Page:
“…Governor DeSantis and the Department recognized and took advantage of an enormous opportunity: Reduced traffic on Florida’s roadways offered the chance to accelerate the construction of numerous active projects, many of which were completed well ahead of schedule,” according to the “Performance and Production Review of the Florida Department of Transportation” report.

While Floridians spent their time inside, FDOT says 496 construction contracts were executed.

Together, they totaled $3.36 billion in roadwork. Eighty-four of the projects were bridge repairs and 25 were bridge replacement projects; 314 of the projects were finished within 20% of their original contract time, and 90.1% were completed within 10% of their time, according to the Department.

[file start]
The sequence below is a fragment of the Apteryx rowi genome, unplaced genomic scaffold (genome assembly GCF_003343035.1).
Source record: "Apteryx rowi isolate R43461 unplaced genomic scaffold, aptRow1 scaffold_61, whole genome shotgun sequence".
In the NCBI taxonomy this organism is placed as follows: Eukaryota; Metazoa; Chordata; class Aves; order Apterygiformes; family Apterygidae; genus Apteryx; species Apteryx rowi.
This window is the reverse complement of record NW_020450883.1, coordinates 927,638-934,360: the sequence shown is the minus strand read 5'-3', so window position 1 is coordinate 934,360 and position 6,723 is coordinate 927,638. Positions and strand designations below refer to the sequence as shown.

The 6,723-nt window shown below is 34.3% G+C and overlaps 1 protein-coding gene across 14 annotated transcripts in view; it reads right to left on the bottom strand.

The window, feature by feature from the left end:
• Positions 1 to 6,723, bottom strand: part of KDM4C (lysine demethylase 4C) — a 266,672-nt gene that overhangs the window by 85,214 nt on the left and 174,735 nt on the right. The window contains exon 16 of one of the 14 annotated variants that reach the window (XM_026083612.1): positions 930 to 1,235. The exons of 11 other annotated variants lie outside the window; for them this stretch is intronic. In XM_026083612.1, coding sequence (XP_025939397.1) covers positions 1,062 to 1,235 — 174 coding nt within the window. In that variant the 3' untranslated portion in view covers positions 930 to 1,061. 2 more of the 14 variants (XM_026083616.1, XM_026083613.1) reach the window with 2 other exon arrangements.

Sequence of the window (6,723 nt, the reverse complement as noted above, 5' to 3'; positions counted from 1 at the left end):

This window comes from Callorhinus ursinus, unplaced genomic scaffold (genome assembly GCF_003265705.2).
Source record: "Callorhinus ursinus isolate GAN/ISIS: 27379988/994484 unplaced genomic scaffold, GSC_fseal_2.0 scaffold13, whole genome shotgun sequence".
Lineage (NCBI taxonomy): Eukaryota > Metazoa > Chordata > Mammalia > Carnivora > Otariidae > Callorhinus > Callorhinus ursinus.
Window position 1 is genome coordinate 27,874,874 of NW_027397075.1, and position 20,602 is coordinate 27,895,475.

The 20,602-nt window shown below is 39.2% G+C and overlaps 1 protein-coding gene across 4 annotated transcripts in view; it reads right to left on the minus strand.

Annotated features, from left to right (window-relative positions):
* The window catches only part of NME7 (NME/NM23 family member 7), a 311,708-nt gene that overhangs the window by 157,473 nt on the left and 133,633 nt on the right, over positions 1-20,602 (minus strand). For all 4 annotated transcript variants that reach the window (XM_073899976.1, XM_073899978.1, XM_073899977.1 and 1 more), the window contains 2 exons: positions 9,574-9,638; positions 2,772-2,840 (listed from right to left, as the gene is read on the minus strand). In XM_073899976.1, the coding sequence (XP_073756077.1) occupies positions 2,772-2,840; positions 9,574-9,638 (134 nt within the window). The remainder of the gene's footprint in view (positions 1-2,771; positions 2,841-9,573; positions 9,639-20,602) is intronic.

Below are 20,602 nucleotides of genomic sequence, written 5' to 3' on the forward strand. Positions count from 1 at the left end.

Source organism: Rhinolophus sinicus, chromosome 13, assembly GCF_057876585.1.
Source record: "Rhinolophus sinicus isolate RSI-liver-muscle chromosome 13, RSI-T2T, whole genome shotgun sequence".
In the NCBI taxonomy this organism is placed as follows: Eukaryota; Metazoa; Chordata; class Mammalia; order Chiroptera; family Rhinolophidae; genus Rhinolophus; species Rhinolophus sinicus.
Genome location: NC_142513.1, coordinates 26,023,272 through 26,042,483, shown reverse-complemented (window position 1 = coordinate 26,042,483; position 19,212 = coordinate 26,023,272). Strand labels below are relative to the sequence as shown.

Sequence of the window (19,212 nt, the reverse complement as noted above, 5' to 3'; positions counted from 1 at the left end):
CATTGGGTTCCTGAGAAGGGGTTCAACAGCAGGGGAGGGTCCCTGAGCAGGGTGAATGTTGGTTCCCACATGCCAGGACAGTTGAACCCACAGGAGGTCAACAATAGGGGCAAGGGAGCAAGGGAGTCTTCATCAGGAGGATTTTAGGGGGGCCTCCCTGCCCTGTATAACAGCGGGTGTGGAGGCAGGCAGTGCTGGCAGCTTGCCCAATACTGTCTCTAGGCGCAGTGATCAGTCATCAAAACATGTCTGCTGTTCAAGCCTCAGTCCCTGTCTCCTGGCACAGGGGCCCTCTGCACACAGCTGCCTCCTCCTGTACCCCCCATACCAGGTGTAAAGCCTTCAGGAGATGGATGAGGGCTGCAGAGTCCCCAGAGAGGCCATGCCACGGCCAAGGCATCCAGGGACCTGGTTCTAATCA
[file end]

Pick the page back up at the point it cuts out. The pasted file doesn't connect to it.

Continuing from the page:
While Florida saw a quick turnaround in construction projects finishing up, the state still has to address how driver habits have changed, and continue preparing for increased road usage as more people move to Florida from around the country to find work or settle down after retiring.

The population influx led to a shift in the U.S. House of Representatives following the 2020 Census, where reapportionment led to Florida gaining a seat in Congress, keeping it a battleground state in the ever-increasing partisan politics sweeping the country.

As the country’s two main political parties continue to work on their own plans for addressing America’s infrastructure issues and still don’t fully agree on what counts as infrastructure, President Joe Biden released new details of a plan to repair thousands of bridges across the U.S.